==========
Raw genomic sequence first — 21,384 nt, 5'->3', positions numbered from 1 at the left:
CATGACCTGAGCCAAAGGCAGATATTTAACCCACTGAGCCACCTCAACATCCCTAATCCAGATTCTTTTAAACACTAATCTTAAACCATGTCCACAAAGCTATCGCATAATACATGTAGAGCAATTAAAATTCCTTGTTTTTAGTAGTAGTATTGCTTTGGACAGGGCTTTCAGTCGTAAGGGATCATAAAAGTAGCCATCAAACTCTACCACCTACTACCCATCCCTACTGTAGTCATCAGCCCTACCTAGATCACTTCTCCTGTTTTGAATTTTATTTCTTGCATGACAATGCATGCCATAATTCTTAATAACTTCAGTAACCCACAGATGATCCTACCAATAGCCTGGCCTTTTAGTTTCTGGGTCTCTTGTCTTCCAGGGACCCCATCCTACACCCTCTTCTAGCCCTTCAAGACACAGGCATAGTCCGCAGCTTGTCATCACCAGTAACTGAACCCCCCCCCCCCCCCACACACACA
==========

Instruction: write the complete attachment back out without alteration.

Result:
Raw genomic sequence first — 21,384 nt, 5'->3', positions numbered from 1 at the left:
CATGACCTGAGCCAAAGGCAGATATTTAACCCACTGAGCCACCTCAACATCCCTAATCCAGATTCTTTTAAACACTAATCTTAAACCATGTCCACAAAGCTATCGCATAATACATGTAGAGCAATTAAAATTCCTTGTTTTTAGTAGTAGTATTGCTTTGGACAGGGCTTTCAGTCGTAAGGGATCATAAAAGTAGCCATCAAACTCTACCACCTACTACCCATCCCTACTGTAGTCATCAGCCCTACCTAGATCACTTCTCCTGTTTTGAATTTTATTTCTTGCATGACAATGCATGCCATAATTCTTAATAACTTCAGTAACCCACAGATGATCCTACCAATAGCCTGGCCTTTTAGTTTCTGGGTCTCTTGTCTTCCAGGGACCCCATCCTACACCCTCTTCTAGCCCTTCAAGACACAGGCATAGTCCGCAGCTTGTCATCACCAGTAACTGAACCCCCCCCCCCCCCCACACACACA